McKenney Home Care in Naples, FL hosts a Lewy Body Dementia Support Group on the first Wednesday of every month. This ongoing support group is approved by the Lewy Body Dementia Association in Atlanta and is in affiliation with the Parkinson’s Association of SWFL and the Alzheimer’s Support Network.
For Individuals with neurodegenerative disorders, McKenney Home Care delivers enriched specialized training for its caregivers working with Dementia Patients. In addition to specialized videos and manuals, McKenney educates the caregivers through the use of the Virtual Alzheimer’s App. This virtual reality experience helps caregivers understand the feelings and experience of those suffering from Alzheimer’s and other forms of Dementia.
Along with their medical expertise, McKenney Home Care is a certified Music & Memory Agency. Providing help for Dementia Patients; this specialized music therapy program is highly personalized and has been shown to reduce the need for anti-anxiety and antipsychotic drugs by up to 50%, while brining joy to the lives of patients who have Dementia.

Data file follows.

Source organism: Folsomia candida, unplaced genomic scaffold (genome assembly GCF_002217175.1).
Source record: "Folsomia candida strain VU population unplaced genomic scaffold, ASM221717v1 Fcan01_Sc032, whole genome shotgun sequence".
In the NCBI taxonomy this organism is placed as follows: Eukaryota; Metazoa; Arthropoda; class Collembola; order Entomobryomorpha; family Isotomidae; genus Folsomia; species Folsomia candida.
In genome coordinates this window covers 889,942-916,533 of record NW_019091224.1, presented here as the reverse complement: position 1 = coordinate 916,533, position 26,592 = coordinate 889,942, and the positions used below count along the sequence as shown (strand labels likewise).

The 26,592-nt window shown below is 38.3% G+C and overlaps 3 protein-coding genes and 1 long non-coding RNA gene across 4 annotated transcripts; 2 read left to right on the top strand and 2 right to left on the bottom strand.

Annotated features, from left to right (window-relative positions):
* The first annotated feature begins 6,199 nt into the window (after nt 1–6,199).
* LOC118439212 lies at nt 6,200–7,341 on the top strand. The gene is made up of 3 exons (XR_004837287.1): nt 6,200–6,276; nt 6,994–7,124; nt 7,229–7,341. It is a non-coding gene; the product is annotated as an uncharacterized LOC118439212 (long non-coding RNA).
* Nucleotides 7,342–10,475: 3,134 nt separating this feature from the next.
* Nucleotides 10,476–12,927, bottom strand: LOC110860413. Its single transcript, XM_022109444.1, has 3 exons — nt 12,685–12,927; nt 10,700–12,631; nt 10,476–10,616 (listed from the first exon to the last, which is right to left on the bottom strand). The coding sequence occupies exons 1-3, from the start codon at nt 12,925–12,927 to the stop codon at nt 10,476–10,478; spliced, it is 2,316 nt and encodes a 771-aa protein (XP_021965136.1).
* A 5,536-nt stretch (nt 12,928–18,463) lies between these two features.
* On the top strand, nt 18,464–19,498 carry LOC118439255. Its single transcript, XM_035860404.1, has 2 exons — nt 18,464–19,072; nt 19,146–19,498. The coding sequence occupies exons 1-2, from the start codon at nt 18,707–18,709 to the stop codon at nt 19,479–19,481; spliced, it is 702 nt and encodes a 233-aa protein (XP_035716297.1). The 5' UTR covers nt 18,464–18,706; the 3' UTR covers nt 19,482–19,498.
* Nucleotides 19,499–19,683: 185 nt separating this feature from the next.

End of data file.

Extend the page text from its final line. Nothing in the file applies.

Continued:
If you or someone you know would like more information about McKenney Home Care or the LBD Support Group, please call McKenney Home Care at 239-325-2273, or visit mckenneyhomecare.com.
1. He S, Craig BA, Xu H, et al. Unmet need for ADL assistance is associated with mortality among older adults with mild disability. Journals of Gerontology Series A: Biomedical Sciences and Medical Sciences. 2015 Sep 1; 70 (9): 1128-32.
2. Gaugler JE, Kane RL, Kane RA, Newcomer R. Unmet care needs and key outcomes in dementia. Journal of the American Geriatrics Society. 2005 Dec; 53 (12): 2098-105.
3. Manias E, Annakis N, Considine J, Weerasuriya R, Kusljic S. Patient-, medication-and environment-related factors affecting medication discrepancies in older patients. Collegian. 2017 Dec 1;24(6):571-7.
4. Bassuk SS, Glass TA, Berkman LF. Social disengagement and incident cognitive decline in community-dwelling elderly persons. Annals of Internal Medicine. 1999 Aug 3; 131(3):165-73.
5. Iwasa H, Yoshida Y, Kai I, Suzuki T, Kim H, Yoshida H. Leisure activities and cognitive function in elderly community-dwelling individuals in Japan: a 5-year prospective cohort study. Journal of psychosomatic research. 2012 Feb 29; 72(2):159-64.
6. White H, McConnell E, Clipp E, Branch LG, Sloane R, Pieper C, Box TL. A randomized con-trolled trial of the psychosocial impact of providing internet training and access to older adults. Aging & mental health. 2002 Aug 1; 6(3):213-21.
7. Fokkema T, Knipscheer K. Escape loneliness by going digital: A quantitative and qualitative evaluation of a Dutch experiment in using ECT to overcome loneliness among older adults. Aging & Mental Health. 2007; 11 (5): 496-504.